Introducing… Danny Murphy

When the American League became a Major League in 1901, the star of the new circuit was one Napoleon Lajoie.  The great second basemen was the standard to which all other players were measured.  No one in the AL quite measured up to the Frenchman, but there was a terrific second baseman on the roster of Connie Mack’s Philadelphia A’s: Danny Murphy.

Murphy originally made his debut with the New York Giants in 1900.  Playing time was limited in New York so Danny jumped the Giants (other sources list him as being released by the club) and cast his lot with the Mackmen in 1902.  Danny hit .313 his first year with the A’s as Philadelphia won the AL flag.  There was no World Series that year since the two Major Leagues were at war with one another. 

Connie Mack made Murphy his everyday second baseman in 1903 as Danny rewarded the Tall Tactician with a solid campaign.  Had there not been a fellow by the name of Lajoie playing at the time, Murphy would have led American League second basemen in hits.  But since the Frenchman was around, Danny had to settle for second fiddle.  However, in 1904, Danny was able to top Lajoie and every other middle infielder in the Major Leagues in the homerun department.  He and Lajoie were the only Major League second basemen to slug over .400 that season.

The A’s captured the AL flag again in 1905 as Danny led Major League second basemen in RBI and doubles.  He legged out 36 doubles that season–no other Major League second baseman reached 30.  The A’s, however, lost the World Series to John McGraw’s Giants, but Danny would eventually win two World’s championships. 

Cast on the same ballot as Lajoie again in 1906, Murphy and the Frenchman were the only .300 hitting second basemen in the Major Leagues that year.  Danny finished fourth in the AL in doubles and posted his third season with a .400 slugging percentage–nothing special today, but in the Deadball Era, it was nothing to turn your nose up to.  In 1908, Danny finished as Lajoie’s runner-up in RBI among second basemen again, proving that he couldn’t quite get out from under Nap’s shadow.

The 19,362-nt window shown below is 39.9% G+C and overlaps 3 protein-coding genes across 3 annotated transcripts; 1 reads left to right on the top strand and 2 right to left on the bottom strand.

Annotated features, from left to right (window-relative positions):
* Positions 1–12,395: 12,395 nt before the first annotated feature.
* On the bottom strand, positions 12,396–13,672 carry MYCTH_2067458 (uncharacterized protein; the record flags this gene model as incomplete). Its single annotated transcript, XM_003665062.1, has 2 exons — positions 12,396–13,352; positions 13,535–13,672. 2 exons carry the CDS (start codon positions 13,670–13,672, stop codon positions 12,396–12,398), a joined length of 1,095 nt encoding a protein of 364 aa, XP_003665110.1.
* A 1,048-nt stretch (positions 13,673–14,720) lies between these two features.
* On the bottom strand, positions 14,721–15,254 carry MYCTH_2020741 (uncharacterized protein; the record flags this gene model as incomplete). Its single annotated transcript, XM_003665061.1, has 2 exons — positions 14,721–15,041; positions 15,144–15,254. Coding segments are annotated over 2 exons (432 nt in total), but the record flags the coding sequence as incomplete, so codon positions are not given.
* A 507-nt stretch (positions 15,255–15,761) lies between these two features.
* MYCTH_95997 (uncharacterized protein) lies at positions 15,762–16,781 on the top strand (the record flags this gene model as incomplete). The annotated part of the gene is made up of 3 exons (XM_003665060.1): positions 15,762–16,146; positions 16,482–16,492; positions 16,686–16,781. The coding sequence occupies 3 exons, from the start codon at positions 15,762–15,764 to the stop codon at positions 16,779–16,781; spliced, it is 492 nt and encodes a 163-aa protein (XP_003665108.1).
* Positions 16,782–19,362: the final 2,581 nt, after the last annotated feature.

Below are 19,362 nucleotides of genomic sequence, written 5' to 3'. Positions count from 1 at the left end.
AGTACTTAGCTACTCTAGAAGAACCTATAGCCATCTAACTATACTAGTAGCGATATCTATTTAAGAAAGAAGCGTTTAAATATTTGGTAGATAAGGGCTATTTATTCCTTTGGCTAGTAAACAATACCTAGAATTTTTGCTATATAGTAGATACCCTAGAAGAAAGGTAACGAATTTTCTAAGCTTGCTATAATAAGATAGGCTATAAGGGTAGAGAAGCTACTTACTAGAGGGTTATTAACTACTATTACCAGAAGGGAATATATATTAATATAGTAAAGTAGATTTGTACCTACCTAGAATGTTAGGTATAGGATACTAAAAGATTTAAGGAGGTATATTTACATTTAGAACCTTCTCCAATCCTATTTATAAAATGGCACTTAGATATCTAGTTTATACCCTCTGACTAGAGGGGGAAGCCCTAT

With a young Eddie Collins breaking in, Connie Mack shifted Danny to the outfield full-time in 1909.  His 14 triples were good for second place that year and he upped his three-bag output to 18 in 1910, but it too was also a second place finish.  The A’s however finished first in the American League–finally able to dethrone the Tigers of Cobb.  Danny, who was the only .300 hitting right fielder in the junior circuit, put on a clinic in the World Series.  He hit .350 with nine RBI in a victory over Frank Chance’s Cubs. 

Danny’s last great year came in 1911 when he hit a robust .329 with 104 runs scored.  Murphy also took to his new position as he led the league with a whopping 34 outfield assists.  The A’s romped their way to another World Series title in 1911 as Danny hit at a .304 clip in the Fall Classic.  But as Murphy reached his mid 30s, his playing time declined.  When the Federal League began play, Danny jumped his hometown A’s and joined the upstart league’s Brooklyn entry.  He ended his playing career with the Brooklyn Tip-Tops in 1915.


G 1,496/R 705/H 1,563/2B 289/3B 102/HR 44/RBI 702/SB 192/BA .289/SA .405/OBP .336

1 comment
  1. brettkiser said:

    Some analysts will tell you that in order for a player to make the HOF he must dominate his position. Murphy fails to do that because Lajoie was around during his day, but if the aforementioned argument rings true, guys like Carlton Fisk, Wade Boggs, Roberto Clemente and Tris Speaker wouldn’t be in the HOF. Murphy’s HOF chances are weak.

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